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Nature takes away while giving opportunity for renewalNature takes away while giving opportunity for renewal

The demise of my 43-year-old cottonwood has me thinking about what to plant next.

P.J. Griekspoor

June 27, 2019

4 Min Read
A pile of mulch
ALL THAT’S LEFT: A pile of mulch is all that remain of a the 43-year-old cottonwood that was weakened by prolonged drought and killed by cottonwood borers.

It’s been a very disheartening beginning to the 2019 growing season. I’ve visited flooded farm fields, examined damaged roads and bridges, and talked to dairy farmers hanging on by a thread and thinking of letting go. I’ve talked to a dozen people about what to plant “instead” as planting dates go by.

On June 18, a normally bright day because it is my sister’s birthday, I got a reminder of what loss of prized vegetative life feels like, even to an urban dweller like me.

That was the day the arborist arrived to remove the 43-year-old cottonwood in my backyard, which had succumbed to cottonwood borers and the drought years from 2012 to 2014. Only a couple of hours after my 90-foot tree was reduced to a mound of stump mulch, the skies grew black and a severe thunderstorm moved through, bringing with it high winds, golf ball sized hail and drenching rain.

It was too much for the already-once-fractured redbud in the front yard, which split, dropping two-thirds of its branches and leaving only the study branch that grew back after the previous split of two years ago.

This comes after the 30-year-old wisteria bush bit the dust earlier in the spring, and after we started work with an arborist to try to save the silver maple at the edge of the driveway, which is fighting borer and drought damage but fully leafed out this spring and has benefitted from monsoon season.

I spent two days in depression. Like any aging homeowner, I’m thinking of the time it took those trees to grow and I’m thinking: Will I live to see anything I plant grow enough to begin to fill their space?

WHAT’S NEXT: The 30-year-old wisteria just didn’t turn green this spring. I’m considering a lilac bush to replace it.

So, today, I went tree-investigating. And I came across one of the trees I always most wanted to own – a Wichita Osage orange. I’m actually excited about the opportunity to pick a spot and plant one to replace something I have lost.

I was introduced to the Wichita Osage orange by John C. Pair almost two decades ago when he developed the cultivar at the Kansas State University Research Center in Haysville that now bears his name. He developed an Osage orange (or hedge, as it is popularly known to farmers) that does not have thorns and that does not bear fruit. Get rid of the thorns and the mess and you have the greatest shade tree imaginable.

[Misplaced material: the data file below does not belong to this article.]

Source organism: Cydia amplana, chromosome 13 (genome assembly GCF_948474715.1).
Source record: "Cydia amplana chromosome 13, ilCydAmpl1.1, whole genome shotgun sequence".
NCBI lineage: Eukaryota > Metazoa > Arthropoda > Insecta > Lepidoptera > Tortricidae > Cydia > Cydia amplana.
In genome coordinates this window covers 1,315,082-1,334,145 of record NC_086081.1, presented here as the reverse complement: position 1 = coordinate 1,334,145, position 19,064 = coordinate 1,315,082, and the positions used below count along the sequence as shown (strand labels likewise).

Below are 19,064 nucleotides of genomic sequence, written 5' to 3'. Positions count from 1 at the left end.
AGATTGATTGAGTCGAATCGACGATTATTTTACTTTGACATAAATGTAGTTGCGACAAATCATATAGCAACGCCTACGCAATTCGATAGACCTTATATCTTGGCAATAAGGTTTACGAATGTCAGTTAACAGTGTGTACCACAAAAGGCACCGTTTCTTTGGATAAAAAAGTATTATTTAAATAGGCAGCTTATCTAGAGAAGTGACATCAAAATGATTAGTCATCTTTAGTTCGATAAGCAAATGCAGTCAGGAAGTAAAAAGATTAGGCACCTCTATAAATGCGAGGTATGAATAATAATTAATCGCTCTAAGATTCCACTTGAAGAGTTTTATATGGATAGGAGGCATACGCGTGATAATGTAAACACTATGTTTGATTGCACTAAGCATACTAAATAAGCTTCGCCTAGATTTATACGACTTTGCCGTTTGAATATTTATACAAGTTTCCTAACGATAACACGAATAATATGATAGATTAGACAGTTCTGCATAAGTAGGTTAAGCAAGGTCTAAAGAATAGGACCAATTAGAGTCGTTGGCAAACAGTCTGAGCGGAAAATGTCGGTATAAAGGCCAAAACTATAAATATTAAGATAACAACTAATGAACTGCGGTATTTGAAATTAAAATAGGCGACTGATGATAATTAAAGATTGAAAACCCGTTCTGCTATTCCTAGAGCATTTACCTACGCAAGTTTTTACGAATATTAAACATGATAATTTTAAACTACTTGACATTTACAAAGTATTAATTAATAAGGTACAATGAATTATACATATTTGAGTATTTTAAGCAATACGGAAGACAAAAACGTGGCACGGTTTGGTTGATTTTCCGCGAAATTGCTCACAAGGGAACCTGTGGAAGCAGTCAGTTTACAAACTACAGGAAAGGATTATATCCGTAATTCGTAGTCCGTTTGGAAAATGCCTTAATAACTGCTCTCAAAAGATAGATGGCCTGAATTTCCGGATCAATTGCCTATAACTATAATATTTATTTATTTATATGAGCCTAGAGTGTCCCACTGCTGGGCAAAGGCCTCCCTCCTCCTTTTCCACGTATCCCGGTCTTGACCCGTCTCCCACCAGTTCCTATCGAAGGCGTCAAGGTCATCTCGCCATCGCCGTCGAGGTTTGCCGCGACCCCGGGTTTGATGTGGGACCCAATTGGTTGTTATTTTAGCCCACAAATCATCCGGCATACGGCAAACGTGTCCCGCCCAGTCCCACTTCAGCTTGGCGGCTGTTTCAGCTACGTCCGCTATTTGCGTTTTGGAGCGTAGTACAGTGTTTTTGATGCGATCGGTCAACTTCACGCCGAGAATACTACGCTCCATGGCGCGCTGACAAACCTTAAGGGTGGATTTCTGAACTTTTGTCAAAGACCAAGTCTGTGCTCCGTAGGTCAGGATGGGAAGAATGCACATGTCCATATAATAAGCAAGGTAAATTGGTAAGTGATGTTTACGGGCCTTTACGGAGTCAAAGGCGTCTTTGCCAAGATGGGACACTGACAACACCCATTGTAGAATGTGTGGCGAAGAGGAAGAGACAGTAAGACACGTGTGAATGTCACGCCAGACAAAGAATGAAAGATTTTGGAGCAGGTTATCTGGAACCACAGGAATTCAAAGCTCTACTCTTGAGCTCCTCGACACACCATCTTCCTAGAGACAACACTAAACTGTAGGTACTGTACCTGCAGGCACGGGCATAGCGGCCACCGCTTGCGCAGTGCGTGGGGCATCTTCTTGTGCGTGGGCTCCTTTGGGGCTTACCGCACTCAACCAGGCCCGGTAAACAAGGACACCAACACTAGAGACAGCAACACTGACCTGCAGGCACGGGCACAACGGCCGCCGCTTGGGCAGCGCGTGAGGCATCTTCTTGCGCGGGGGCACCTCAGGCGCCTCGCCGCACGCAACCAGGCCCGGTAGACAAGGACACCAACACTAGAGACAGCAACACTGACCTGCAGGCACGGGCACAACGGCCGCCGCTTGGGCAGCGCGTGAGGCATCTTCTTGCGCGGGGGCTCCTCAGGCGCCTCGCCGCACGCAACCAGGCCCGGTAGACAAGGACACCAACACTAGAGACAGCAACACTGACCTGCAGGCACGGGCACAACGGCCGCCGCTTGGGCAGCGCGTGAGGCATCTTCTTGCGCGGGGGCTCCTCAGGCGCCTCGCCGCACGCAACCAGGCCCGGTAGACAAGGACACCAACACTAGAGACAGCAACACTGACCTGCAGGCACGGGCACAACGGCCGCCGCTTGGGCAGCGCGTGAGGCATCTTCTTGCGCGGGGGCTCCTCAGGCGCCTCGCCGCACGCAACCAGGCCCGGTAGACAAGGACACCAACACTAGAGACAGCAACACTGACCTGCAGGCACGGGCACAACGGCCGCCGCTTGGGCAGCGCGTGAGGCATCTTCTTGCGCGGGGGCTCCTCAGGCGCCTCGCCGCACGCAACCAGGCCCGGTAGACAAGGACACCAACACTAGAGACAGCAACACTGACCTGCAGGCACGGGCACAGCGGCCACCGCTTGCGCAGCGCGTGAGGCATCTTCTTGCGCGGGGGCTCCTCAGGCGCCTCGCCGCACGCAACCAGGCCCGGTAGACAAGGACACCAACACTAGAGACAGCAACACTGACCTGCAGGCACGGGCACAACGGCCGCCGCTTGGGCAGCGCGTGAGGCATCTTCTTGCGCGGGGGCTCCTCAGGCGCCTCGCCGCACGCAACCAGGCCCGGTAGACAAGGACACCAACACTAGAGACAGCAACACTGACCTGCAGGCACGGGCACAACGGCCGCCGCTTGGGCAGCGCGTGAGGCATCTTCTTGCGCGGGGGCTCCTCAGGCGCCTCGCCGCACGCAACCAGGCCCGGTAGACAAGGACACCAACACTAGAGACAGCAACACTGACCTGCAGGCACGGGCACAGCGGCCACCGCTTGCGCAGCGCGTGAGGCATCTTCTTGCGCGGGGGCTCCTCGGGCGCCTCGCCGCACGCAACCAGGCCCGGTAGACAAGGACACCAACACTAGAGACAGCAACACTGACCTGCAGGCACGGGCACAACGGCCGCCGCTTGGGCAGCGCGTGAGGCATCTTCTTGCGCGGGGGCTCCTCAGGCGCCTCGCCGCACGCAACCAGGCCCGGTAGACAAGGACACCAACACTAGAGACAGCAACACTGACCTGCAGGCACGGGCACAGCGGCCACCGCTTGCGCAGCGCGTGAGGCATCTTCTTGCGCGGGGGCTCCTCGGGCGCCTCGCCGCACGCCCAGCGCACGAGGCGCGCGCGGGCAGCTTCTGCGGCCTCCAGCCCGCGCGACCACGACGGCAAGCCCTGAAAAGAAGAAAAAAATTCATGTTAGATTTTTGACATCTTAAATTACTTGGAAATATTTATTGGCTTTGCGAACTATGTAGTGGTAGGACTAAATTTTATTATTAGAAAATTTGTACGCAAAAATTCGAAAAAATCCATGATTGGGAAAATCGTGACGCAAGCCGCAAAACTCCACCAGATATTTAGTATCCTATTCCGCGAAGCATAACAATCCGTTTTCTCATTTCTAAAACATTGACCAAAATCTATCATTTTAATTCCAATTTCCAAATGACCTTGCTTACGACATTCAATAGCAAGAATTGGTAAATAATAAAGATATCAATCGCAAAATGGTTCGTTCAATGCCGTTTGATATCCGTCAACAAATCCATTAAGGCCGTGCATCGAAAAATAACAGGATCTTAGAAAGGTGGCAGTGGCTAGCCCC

It’s fast-growing, but unlike most fast growers it’s hard. Any farm kid who ever tried to cut down a hedge tree or cut up one for firewood can tell you that you’d better have a couple of spare chainsaw chains handy. It’s durable, holds up to storms and is resistant to disease and insects. It doesn’t mind marginal soils and it’s incredibly drought resistant. It typically grows 60-feet tall with a 40-foot shade canopy.

In Kansas, it’s called the Osage orange because the Osage tribe loved it as a source of wood to create bows. Early pioneers called it “bow tree” for the same reason. The “orange” comes from the unique color of the wood.

The oldest and “national champion” Osage orange tree in America stands on the lawn of the historic home of Patrick Henry in Virginia. In 2003, a dendrochronologist from Virginia Tech determined the tree to be at least 330 years old, making it the oldest and largest Osage in the country. The tree is still alive and well. It stands more than 60 feet tall and its branches span more than 80 feet. It has a circumference of more than 349 inches.

So, yeah, I want one.

I’m also shopping for a multi-blooming lilac to replace the wisteria. I saw an ad on a nursery page and I think a bush that doesn’t need a trellis would be a good yard tree, especially if it bloomed more than one time a year.

HEARTBREAKER: Already mourning the loss of the wisteria and the cottonwood, it was almost too much to bear when high winds and golf ball size hail that lasted 15 minutes meant the end of the redbud, too.

Finally, deep in my heart, I want another cottonwood. The one we lost was a cottonless one and I would want to go that route. But there is no sound more soothing than the rustle of the wind in the leaves of the cottonwood. Our part of town, while not on the river, has a very high water table so cottonwoods thrive in most years.

So, OK, I’ve mourned the losses. And now I’m excited about what to plant next. I’m investigating options, looking at what works agronomically. Sound like anyone you know? Yeah, you can take the kid off the farm, but the farm never leaves the kid — or the grandma.

About the Author(s)

P.J. Griekspoor

Editor, Kansas Farmer

Phyllis Jacobs "P.J." Griekspoor, editor of Kansas Farmer, joined Farm Progress in 2008 after 18 years with the Wichita Eagle as a metro editor, page designer, copy desk chief and reporter, covering agriculture and agribusiness, oil and gas, biofuels and the bioeconomy, transportation, small business, military affairs, weather, and general aviation.

She came to Wichita in 1990 from Fayetteville, N.C., where she was copy desk chief of the Fayetteville Observer for three years. She also worked at the Pioneer Press in St. Paul, Minn. (1980-87), the Mankato Free Press in Mankato, Minn. (1972-80) and the Kirksville Daily Express in Kirksville, Mo. (1966-70).

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